Email from Excel with Attachments - THE PIRATE BOOK

Search This Blog

Trang

Sunday, June 13, 2021

Email from Excel with Attachments

Email from Excel with Attachments

In a previous post, Mail Merge from Excel, we demonstrated how to create individual email messages using data from Excel and a template from Word.

Although useful, it lacked one important ability: attaching user-specific files (i.e., attachments) to each outgoing email message.

Having each email recipient open a unique set of attachments is ideal for a multitude of scenarios, like sending out customized invoices or order information.

This can be accomplished by using Microsoft Excel and Power Automate, both part of a Microsoft 365 subscription.

No VBA and no external add-ins to purchase.

We’ll use Excel to store the information about which files are attached to which emails, and Power Automate will be used to perform the “mail merge”-esque process of sending each custom message to the recipients.

Let’s see how this Dynamic Duo will get the job done.

Examining the Support Files

Located in our OneDrive is a folder called “Contracts” that holds a series of uniquely crafted PDF files along with an Excel file.

The Excel file has a table named “TableFiles” that holds information about the user’s name, email address, and name of the PDF file for that user.

The PDF files are contracts with information specific to each recipient’s negotiated details.

These files can be stored in OneDrive, SharePoint, or a different folder from the one holding the Excel file.

If you are curious about how to create multiple PDF files from Word just by saving or placing the Word document in a specified folder, check out my post/video for Power Automate: Beginner’s Guide.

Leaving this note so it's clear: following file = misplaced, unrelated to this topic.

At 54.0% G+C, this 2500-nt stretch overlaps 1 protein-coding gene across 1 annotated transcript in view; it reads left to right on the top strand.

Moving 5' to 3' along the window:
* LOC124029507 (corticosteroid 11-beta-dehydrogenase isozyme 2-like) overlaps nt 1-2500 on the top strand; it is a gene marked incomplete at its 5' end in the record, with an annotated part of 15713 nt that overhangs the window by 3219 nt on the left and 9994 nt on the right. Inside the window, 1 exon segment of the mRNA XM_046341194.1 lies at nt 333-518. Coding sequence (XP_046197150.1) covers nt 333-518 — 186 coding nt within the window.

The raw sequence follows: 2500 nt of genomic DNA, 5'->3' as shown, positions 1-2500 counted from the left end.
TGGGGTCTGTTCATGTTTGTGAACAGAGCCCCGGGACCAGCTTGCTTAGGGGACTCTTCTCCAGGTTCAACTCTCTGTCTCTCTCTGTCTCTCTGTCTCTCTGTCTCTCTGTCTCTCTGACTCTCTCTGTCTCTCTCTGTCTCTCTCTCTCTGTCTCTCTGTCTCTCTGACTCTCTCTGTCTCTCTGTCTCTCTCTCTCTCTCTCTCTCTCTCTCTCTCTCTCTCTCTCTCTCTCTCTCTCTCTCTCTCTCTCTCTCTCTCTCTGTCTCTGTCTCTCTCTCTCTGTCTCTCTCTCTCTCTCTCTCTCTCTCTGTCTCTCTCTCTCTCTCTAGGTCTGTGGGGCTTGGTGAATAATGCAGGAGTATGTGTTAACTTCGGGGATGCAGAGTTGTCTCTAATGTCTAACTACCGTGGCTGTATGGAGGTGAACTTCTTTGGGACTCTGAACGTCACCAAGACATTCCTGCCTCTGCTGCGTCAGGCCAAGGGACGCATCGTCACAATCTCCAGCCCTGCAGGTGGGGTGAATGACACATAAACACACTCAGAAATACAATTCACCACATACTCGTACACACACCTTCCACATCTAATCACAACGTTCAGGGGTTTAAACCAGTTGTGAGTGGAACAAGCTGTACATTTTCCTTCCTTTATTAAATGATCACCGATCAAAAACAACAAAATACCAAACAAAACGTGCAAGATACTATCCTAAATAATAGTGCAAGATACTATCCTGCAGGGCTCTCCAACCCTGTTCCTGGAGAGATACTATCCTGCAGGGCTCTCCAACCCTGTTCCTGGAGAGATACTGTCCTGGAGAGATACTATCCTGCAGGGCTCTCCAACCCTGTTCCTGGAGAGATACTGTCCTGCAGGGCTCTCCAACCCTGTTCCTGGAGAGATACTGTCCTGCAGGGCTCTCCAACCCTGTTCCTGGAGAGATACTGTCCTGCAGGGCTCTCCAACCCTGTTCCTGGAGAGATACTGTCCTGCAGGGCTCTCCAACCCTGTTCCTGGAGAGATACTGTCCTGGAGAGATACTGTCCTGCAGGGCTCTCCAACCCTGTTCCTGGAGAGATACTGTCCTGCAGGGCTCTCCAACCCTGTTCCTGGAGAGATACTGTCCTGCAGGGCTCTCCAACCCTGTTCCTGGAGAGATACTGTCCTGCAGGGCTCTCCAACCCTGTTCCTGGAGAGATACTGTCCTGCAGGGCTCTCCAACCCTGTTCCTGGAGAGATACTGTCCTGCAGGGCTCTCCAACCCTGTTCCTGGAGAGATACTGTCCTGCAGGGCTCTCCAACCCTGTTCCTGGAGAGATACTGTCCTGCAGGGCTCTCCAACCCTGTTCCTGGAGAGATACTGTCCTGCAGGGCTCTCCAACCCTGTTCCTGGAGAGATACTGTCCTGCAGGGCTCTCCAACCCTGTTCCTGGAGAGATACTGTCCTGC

Our goal is to select the PDF files in the Excel document and then run a Power Automate Flow to perform all the merging and distribution of the data to the users.

All excel courses Leila Gharani

Master it ALL!

Whether you're a beginner or advanced Excel user, there is a course for you in our academy

Setting Up the Power Automate Flow

The first thing to do is to open your favorite browser, like AOL Explorer or Flock (HA!  Gotcha.) and log into your Microsoft Office account.  Form there, scroll down the icon list on the left and select Power Automate.

Since we are creating a Flow from scratch, we select “Create” from the list of Power Automate categories on the left of the screen.

Flows start by defining the “trigger”; what is going to cause this Flow to execute its instructions.

Because our Flow is triggered based on cells selected in an Excel file, this falls under the purview of an Instant Cloud Flow.

Give the Flow a name, such as “Mail Merge with Attachment”.

We scroll down the list of Instant Cloud Flow triggers to locate and select “For a selected row – Excel Online for Business”.

Click “Create” to move to the next steps.

Defining the Excel File Data Location

The next step is to tell the Flow where the Excel file is located and which table in the Excel file to consult when performing the email distribution.

Click “New Step” to proceed.

The Test

We need our Flow to check the filename listed in the Excel table to see if there is a PDF in a folder that matches the filename.  If so, we want to attach that folder’s file to the outgoing email message.

We want to loop through all files in a folder, checking for a matching name.

This is an action supported by OneDrive.

In the “Choose an Operation” panel, search for “OneDrive” to locate the “OneDrive for Business

In the list of Actions, scroll down to locate “List Files in Folder”.

Click the Browse button to locate the folder holding the PDF files.

Click “New Step” to move on to setting up our looping operation.

Excel basics course Leila Gharani

Excel Essentials for the Real World - Complete Course

Learn Excel from Scratch or Fill in the Gaps.

Become Confident.

Packed with Challenges & Files (Excel 2016, 2019, Office 365).

Looping Through the Folder’s Files

In the “Choose an Operation” panel, select “Control”.

Select the control labeled “Apply to Each”.

We need to use an output from the previous step.  Scrolling down the list of Dynamic Content, we select “Value” from the list.

Next, click “Add an Action” to add another “Control”.  This time we will use a “Condition”.

This allows checking to see if something occurs based on some form of logic and then act in one of two fashions.  This is like writing an IF statement in Excel except it will be created using all point-and-click actions.

Our objective is to cross-check the name of the PDF file against the current row’s defined filename.

We need to point to the column in the Excel file labeled “File Name”.

#evba #kingexcel #etipfree #eama

No comments:

Post a Comment